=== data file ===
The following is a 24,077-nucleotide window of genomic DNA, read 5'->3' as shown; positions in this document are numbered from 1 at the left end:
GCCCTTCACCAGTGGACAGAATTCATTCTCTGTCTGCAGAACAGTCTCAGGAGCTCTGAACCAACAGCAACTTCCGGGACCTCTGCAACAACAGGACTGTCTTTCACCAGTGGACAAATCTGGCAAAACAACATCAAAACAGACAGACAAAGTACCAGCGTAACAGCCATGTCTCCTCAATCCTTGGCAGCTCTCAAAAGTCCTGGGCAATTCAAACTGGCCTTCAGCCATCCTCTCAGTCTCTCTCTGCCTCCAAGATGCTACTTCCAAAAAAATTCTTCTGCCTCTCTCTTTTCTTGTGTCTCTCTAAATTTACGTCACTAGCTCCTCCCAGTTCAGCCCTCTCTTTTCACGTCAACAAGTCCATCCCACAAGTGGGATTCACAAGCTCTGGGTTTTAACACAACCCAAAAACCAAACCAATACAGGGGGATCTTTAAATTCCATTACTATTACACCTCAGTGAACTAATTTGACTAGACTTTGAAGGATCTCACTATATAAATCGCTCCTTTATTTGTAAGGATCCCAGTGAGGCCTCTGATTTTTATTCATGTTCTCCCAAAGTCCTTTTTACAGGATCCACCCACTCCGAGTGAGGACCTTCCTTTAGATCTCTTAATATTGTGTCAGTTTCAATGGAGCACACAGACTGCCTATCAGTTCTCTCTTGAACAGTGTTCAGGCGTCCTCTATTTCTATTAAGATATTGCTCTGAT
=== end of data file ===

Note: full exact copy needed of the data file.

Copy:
The following is a 24,077-nucleotide window of genomic DNA, read 5'->3' as shown; positions in this document are numbered from 1 at the left end:
GCCCTTCACCAGTGGACAGAATTCATTCTCTGTCTGCAGAACAGTCTCAGGAGCTCTGAACCAACAGCAACTTCCGGGACCTCTGCAACAACAGGACTGTCTTTCACCAGTGGACAAATCTGGCAAAACAACATCAAAACAGACAGACAAAGTACCAGCGTAACAGCCATGTCTCCTCAATCCTTGGCAGCTCTCAAAAGTCCTGGGCAATTCAAACTGGCCTTCAGCCATCCTCTCAGTCTCTCTCTGCCTCCAAGATGCTACTTCCAAAAAAATTCTTCTGCCTCTCTCTTTTCTTGTGTCTCTCTAAATTTACGTCACTAGCTCCTCCCAGTTCAGCCCTCTCTTTTCACGTCAACAAGTCCATCCCACAAGTGGGATTCACAAGCTCTGGGTTTTAACACAACCCAAAAACCAAACCAATACAGGGGGATCTTTAAATTCCATTACTATTACACCTCAGTGAACTAATTTGACTAGACTTTGAAGGATCTCACTATATAAATCGCTCCTTTATTTGTAAGGATCCCAGTGAGGCCTCTGATTTTTATTCATGTTCTCCCAAAGTCCTTTTTACAGGATCCACCCACTCCGAGTGAGGACCTTCCTTTAGATCTCTTAATATTGTGTCAGTTTCAATGGAGCACACAGACTGCCTATCAGTTCTCTCTTGAACAGTGTTCAGGCGTCCTCTATTTCTATTAAGATATTGCTCTGAT